Katherine joins Anderson Cooper tomorrow. She will talk about her brother and how she keeps his memory alive and much more. Please check local details for showtimes. You can watch a small purview on the Anderson Cooper website.
Katherine wrote her last blog for iVillage:
I’m not much of a reality TV watcher. I tend to stick mostly to the comedies and dramas that I love, but I recently happened to catch an episode of Dance Moms and watched with open-mouthed amazement as girls as young as seven were encouraged to dress provocatively and shimmy around a stage doing a dance performance that could just as easily been a burlesque routine. I kept thinking all these girls were missing is a pole! I was also horrified by the way their instructor spoke to them when she felt they weren’t up to snuff. It was demeaning, belittling, and downright unkind.
My daughter was in the room at the time as was my mother and I kept looking over at my perfect, innocent and beautiful child wondering how can I protect her from what the world is becoming. My mother was outraged and — never one to hold back an opinion — vented that it was not even remotely necessary to speak to a child the way the dance instructor was, that no one during the course of my performing and early years as a child model and actor had ever talked to me like that. She insisted that the tough-love attitude was totally misguided and not what makes anyone succeed — and certainly not a child. She reminded me that I was loved, encouraged, and held through the journey of my career and was never demeaned, berated, or told I was not doing my best and look how well that has worked for me.
She is right, of course. My mother worked hard to build up my self-esteem, to protect it from those who did not, and made it her priority to see me grow into a young woman who had a sure and steady sense of herself that could not be torn apart. The example my mother set for me is what I hope to achieve and emulate on behalf of my own daughter. I think we all know through experience that the world gets tough enough soon enough. I strongly believe there is no reason to break anyone down in order to prepare them for inevitable disappointment or unkindness. There is no reason to diminish anyone’s self-esteem in order to get them to try harder next time. Especially not a child’s.
I believe a significant part of my role as a mother to a daughter is to shelter and build up her self-esteem. This is not to say that I will sit around and tell her she can do anything and everything and is perfect in all that she does. We all have our strengths and weaknesses and when I came home from school with a bad grade on another math test, it was apparent that algebra would never be my strong suit and my mother didn’t pretend it was. I was told I needed to pass the class but I was also told it was okay that I didn’t excel at it, that there were other things I was good at. That’s the direction I was encouraged to follow.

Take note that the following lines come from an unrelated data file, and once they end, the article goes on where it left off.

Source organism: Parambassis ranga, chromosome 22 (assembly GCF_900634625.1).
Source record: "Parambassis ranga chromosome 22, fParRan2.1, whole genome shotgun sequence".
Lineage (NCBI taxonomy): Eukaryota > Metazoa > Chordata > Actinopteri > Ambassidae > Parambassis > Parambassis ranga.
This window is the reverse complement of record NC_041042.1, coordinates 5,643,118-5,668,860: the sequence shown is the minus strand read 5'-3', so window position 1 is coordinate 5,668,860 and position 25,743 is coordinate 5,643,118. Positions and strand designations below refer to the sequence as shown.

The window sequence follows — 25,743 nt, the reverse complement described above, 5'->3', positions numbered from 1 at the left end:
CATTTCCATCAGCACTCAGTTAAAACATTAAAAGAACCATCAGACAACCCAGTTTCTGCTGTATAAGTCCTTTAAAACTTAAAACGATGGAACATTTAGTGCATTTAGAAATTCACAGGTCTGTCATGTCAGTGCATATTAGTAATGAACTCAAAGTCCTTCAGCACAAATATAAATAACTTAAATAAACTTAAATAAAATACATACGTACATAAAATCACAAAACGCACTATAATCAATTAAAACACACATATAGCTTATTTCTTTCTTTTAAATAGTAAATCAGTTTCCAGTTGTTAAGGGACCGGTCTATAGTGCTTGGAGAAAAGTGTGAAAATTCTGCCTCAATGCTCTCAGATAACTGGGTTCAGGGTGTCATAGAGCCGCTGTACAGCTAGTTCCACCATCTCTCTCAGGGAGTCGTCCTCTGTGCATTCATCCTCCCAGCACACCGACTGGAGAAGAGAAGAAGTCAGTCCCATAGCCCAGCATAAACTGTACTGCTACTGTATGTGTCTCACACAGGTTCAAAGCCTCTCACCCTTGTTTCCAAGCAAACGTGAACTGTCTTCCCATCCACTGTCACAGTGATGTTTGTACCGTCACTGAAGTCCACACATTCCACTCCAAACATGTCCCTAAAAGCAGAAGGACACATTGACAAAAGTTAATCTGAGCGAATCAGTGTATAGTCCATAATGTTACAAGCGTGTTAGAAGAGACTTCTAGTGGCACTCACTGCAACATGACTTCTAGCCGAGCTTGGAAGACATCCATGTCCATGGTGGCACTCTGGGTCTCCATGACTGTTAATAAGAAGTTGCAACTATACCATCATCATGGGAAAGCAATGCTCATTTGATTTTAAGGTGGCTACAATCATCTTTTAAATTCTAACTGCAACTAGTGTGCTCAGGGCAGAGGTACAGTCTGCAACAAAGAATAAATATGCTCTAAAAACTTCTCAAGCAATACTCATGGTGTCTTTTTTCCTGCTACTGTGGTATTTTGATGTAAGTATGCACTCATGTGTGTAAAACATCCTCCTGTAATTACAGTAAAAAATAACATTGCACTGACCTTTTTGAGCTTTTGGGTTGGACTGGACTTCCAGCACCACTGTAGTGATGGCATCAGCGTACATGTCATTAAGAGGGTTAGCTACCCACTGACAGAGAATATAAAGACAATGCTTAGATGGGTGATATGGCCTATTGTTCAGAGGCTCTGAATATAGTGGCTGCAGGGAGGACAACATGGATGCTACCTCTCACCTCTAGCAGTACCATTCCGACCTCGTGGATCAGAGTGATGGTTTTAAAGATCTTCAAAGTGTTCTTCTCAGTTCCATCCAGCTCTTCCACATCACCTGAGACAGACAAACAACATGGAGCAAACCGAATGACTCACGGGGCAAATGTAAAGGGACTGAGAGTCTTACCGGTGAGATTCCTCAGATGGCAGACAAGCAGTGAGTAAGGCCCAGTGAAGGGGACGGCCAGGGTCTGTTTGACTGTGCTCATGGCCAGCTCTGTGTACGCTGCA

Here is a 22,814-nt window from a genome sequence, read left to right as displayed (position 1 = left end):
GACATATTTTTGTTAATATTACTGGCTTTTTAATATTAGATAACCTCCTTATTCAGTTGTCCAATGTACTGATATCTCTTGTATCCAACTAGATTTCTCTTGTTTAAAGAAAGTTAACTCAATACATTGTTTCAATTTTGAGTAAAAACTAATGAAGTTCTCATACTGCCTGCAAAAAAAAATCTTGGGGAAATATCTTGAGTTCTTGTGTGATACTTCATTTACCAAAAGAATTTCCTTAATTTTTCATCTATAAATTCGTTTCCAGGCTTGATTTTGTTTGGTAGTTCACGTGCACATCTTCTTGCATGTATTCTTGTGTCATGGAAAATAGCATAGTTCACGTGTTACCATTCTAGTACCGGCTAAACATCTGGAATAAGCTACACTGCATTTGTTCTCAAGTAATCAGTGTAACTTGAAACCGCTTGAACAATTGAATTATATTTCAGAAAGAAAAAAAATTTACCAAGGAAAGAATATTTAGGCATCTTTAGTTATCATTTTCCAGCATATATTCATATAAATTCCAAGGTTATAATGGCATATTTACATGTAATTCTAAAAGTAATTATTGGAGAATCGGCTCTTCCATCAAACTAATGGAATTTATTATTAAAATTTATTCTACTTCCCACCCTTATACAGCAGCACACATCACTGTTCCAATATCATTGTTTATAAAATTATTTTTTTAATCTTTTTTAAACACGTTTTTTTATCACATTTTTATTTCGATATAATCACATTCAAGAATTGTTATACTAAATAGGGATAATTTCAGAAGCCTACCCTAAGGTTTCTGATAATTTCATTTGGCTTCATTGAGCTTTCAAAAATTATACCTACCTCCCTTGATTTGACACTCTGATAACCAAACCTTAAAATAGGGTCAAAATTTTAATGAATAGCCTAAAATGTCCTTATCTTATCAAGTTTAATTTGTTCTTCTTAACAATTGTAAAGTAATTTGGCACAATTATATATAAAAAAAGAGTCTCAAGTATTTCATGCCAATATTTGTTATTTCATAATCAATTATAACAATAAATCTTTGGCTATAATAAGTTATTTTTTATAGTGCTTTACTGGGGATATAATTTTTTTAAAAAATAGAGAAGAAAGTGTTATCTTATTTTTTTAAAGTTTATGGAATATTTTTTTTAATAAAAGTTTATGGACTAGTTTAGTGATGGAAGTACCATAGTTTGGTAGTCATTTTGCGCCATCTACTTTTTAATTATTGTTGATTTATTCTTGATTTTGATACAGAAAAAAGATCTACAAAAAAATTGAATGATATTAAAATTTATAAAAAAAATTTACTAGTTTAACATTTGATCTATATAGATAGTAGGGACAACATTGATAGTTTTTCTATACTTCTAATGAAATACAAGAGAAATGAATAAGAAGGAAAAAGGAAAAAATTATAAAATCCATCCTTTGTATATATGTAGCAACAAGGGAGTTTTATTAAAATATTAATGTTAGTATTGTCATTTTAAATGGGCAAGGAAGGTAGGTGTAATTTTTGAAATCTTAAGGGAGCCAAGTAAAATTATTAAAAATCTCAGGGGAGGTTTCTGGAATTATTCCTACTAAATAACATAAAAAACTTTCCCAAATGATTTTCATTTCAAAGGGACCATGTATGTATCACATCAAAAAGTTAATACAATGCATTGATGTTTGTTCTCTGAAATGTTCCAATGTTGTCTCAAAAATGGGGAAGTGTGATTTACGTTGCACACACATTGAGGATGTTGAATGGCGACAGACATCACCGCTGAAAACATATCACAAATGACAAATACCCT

My hope is that Josh and I will help Naleigh find her strengths, support, inspire, applaud, and shelter her as she succeeds and fails in them and work diligently and persistently to build and protect her fragile self-worth — because it is fragile and in the world we live in today, it doesn’t seem to be enough of a priority for our young women.
It terrifies me, the amount of value we place on a woman’s looks, body, and ability to drop it like it’s hot on the dancefloor. It’s one thing to walk into a club and see twentysomethings embracing their sexuality and having some fun, but it’s another thing altogether watching seven-year-olds shake their booties, bellies, and nonexistent boobies on a stage in a room full of adults and be handed a trophy for it. What in the world are we telling them? That sexy is the prize and is the talent they have?
I used to perform in a local dance academy when I was growing up and we did jazz routines that were fun, imaginative, high energy, hip and age-appropriate! The young girls on Dance Moms are wonderfully talented, spirited ladies who should be encouraged to perform since they seem to truly have a knack for it. I just wish they were being inspired, instructed, and supported for their gifts as I was when I found my creative path. I wish they were being shown and taught by example that they are wonderful, unique and valuable for far more than their bodies, and their ability to be perfect at all times.
I pray that I reach my daughter and am able to guide and support her growth as a woman and hope with all my heart shows like this don’t get to her first. It is a true challenge we parents have ahead of us and the stakes are very high. We will have to perpetually battle and kick against the values mass media prioritize and emphasize those that truly matter. We will have to find a way to convince our children that what they see in the world around them is not always right and true even when it’s far more prevalent than what we tell them is right and true. We will have to hope, pray, and beg them to trust us and commit every moment to earning their trust so that we can ensure their emotional, spiritual, and physical well being and self-worth.
It breaks my heart that the task of raising well-rounded, happy young adults has been made to be so very challenging, but I will rise to the challenge because Naleigh deserves the same shot at living up to her potential as I got. My mother taught me strength, courage, discipline, and faith so I will rely on those lessons now to teach my daughter the same.